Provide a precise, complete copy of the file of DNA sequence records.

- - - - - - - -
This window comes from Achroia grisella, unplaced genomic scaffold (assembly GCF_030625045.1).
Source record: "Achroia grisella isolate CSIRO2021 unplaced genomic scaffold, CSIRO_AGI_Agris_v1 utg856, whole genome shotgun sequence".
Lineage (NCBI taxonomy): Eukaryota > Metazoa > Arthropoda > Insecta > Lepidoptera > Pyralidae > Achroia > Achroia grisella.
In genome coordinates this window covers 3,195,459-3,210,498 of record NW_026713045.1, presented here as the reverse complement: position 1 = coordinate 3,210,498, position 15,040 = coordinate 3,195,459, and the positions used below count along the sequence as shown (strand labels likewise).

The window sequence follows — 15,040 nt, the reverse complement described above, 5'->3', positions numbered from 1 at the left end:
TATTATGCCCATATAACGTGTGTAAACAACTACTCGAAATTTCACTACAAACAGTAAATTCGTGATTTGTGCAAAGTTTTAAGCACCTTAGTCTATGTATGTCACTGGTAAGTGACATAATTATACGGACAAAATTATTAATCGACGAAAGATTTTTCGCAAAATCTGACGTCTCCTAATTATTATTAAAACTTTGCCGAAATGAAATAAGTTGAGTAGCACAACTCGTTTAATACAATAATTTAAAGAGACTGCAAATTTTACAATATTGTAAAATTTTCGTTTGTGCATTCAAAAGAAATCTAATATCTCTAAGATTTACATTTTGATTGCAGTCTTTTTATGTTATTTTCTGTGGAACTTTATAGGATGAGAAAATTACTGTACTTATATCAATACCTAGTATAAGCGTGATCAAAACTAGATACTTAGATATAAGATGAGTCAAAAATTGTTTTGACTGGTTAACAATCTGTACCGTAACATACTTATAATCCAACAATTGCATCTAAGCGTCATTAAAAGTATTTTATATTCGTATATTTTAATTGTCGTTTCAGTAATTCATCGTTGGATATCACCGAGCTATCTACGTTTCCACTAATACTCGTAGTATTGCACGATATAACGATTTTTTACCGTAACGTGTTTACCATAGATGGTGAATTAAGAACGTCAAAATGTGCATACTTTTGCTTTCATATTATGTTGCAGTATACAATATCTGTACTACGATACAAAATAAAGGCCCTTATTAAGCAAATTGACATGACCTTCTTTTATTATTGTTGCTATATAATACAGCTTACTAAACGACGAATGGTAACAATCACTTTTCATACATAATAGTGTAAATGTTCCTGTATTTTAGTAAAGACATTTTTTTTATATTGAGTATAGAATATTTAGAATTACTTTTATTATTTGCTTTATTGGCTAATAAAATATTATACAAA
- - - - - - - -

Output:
This window comes from Achroia grisella, unplaced genomic scaffold (assembly GCF_030625045.1).
Source record: "Achroia grisella isolate CSIRO2021 unplaced genomic scaffold, CSIRO_AGI_Agris_v1 utg856, whole genome shotgun sequence".
Lineage (NCBI taxonomy): Eukaryota > Metazoa > Arthropoda > Insecta > Lepidoptera > Pyralidae > Achroia > Achroia grisella.
In genome coordinates this window covers 3,195,459-3,210,498 of record NW_026713045.1, presented here as the reverse complement: position 1 = coordinate 3,210,498, position 15,040 = coordinate 3,195,459, and the positions used below count along the sequence as shown (strand labels likewise).

The window sequence follows — 15,040 nt, the reverse complement described above, 5'->3', positions numbered from 1 at the left end:
TATTATGCCCATATAACGTGTGTAAACAACTACTCGAAATTTCACTACAAACAGTAAATTCGTGATTTGTGCAAAGTTTTAAGCACCTTAGTCTATGTATGTCACTGGTAAGTGACATAATTATACGGACAAAATTATTAATCGACGAAAGATTTTTCGCAAAATCTGACGTCTCCTAATTATTATTAAAACTTTGCCGAAATGAAATAAGTTGAGTAGCACAACTCGTTTAATACAATAATTTAAAGAGACTGCAAATTTTACAATATTGTAAAATTTTCGTTTGTGCATTCAAAAGAAATCTAATATCTCTAAGATTTACATTTTGATTGCAGTCTTTTTATGTTATTTTCTGTGGAACTTTATAGGATGAGAAAATTACTGTACTTATATCAATACCTAGTATAAGCGTGATCAAAACTAGATACTTAGATATAAGATGAGTCAAAAATTGTTTTGACTGGTTAACAATCTGTACCGTAACATACTTATAATCCAACAATTGCATCTAAGCGTCATTAAAAGTATTTTATATTCGTATATTTTAATTGTCGTTTCAGTAATTCATCGTTGGATATCACCGAGCTATCTACGTTTCCACTAATACTCGTAGTATTGCACGATATAACGATTTTTTACCGTAACGTGTTTACCATAGATGGTGAATTAAGAACGTCAAAATGTGCATACTTTTGCTTTCATATTATGTTGCAGTATACAATATCTGTACTACGATACAAAATAAAGGCCCTTATTAAGCAAATTGACATGACCTTCTTTTATTATTGTTGCTATATAATACAGCTTACTAAACGACGAATGGTAACAATCACTTTTCATACATAATAGTGTAAATGTTCCTGTATTTTAGTAAAGACATTTTTTTTATATTGAGTATAGAATATTTAGAATTACTTTTATTATTTGCTTTATTGGCTAATAAAATATTATACAAA